October 4, 1944
Letters from Theodore Katz
Oct 4, 1944
Dearest Helen –
I’ve been sitting here staring at a blank wall for all of fifteen minutes trying to think of something noteworthy to write about, and after searching the furthest corners of my alleged mind and mentally probing here and there for some bit of news, I am back where I started – looking at the blank wall. Can it be that I am becoming mentally sterile? Join the Army and become a moron!
Seriously, though – in this sort of life a mind can deteriorate quite easily. There are times – and this is one of them – when one becomes aware of such a condition, and, I for one, do not find it a pleasant thought. Conversation, in the Army, becomes a combination of Basic English, assorted curses, and trite, stilted Army slang, and words of not more than one syllable, occasionally two. Discussions are limited to such items as “What’s for chow?” and complaints about weather, food, officers, mail, etc. One tends to become lip-lazy and one or two words of Army vernacular can be used to convey the meaning of a subject which usually should consume more vocabulary. Sometimes, things reach a point where an event or incident can be described only in this abbreviated manner to obtain the full flavor, and on the other hand, entirely incomprehensible to anyone not inured to Army talk. But, it should be easily discernable [sic] to you after reading this, that such a condition is certainly not condusive [sic] to the pursuit of creative writing or speech. However, I see that it has given me subject for a page and a quarter, so it all goes to prove there is a niche in the universe for everything.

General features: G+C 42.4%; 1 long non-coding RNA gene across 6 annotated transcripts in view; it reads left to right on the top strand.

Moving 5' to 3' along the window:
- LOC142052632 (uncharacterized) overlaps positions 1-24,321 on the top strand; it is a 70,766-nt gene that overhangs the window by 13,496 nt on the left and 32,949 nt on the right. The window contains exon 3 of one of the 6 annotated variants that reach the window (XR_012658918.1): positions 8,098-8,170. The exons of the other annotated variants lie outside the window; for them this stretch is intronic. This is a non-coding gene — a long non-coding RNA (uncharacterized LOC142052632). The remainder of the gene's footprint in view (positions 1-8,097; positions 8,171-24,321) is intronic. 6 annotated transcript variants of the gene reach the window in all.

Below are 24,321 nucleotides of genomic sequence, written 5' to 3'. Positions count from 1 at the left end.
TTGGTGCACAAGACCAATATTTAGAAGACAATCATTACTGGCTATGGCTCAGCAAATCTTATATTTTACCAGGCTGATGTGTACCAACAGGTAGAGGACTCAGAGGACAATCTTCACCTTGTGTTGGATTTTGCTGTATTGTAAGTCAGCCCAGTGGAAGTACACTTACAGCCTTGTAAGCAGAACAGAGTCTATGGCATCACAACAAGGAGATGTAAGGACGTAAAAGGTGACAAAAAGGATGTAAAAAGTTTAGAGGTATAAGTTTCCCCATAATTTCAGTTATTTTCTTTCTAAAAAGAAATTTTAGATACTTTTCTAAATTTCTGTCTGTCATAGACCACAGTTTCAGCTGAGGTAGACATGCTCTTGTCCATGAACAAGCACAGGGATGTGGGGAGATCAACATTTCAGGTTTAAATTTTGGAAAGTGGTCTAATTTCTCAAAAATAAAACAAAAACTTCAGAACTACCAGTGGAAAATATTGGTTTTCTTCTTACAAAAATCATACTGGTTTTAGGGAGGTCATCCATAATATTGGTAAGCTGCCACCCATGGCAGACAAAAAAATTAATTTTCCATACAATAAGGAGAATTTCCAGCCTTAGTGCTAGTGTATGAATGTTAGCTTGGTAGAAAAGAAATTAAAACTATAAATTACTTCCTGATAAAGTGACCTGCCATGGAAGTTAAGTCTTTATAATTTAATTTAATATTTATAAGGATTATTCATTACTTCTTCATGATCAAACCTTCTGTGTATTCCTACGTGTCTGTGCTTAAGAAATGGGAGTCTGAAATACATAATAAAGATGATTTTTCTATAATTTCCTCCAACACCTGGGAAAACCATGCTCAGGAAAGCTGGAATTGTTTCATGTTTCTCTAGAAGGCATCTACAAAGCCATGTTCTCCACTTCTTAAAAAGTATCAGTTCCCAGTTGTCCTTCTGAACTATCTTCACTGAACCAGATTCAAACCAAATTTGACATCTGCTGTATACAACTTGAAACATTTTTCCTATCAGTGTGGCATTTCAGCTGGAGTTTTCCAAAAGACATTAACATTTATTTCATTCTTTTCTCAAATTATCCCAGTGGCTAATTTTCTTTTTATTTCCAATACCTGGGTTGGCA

Mail has just come in, and I found three from you – one written of the train and two from Dayton waiting for your return train to Washington. I know of your assignment being cut short, but nothing of what happened between the time you arrived and departed. I surmise everything turned out alright, though I couldn’t tell from the happy tone of one of the letters whether it was because of a job well done or because you’d received six letters from me. Out of pure vanity, I’ll choose the latter.
Jack received an old letter from Edith (Aug 26), praising your cooking. From all the testimonials I’ve received, I have no course open but to accept these verdicts by proxy. It must be true. Now I can truly say, “And she can cook, too!”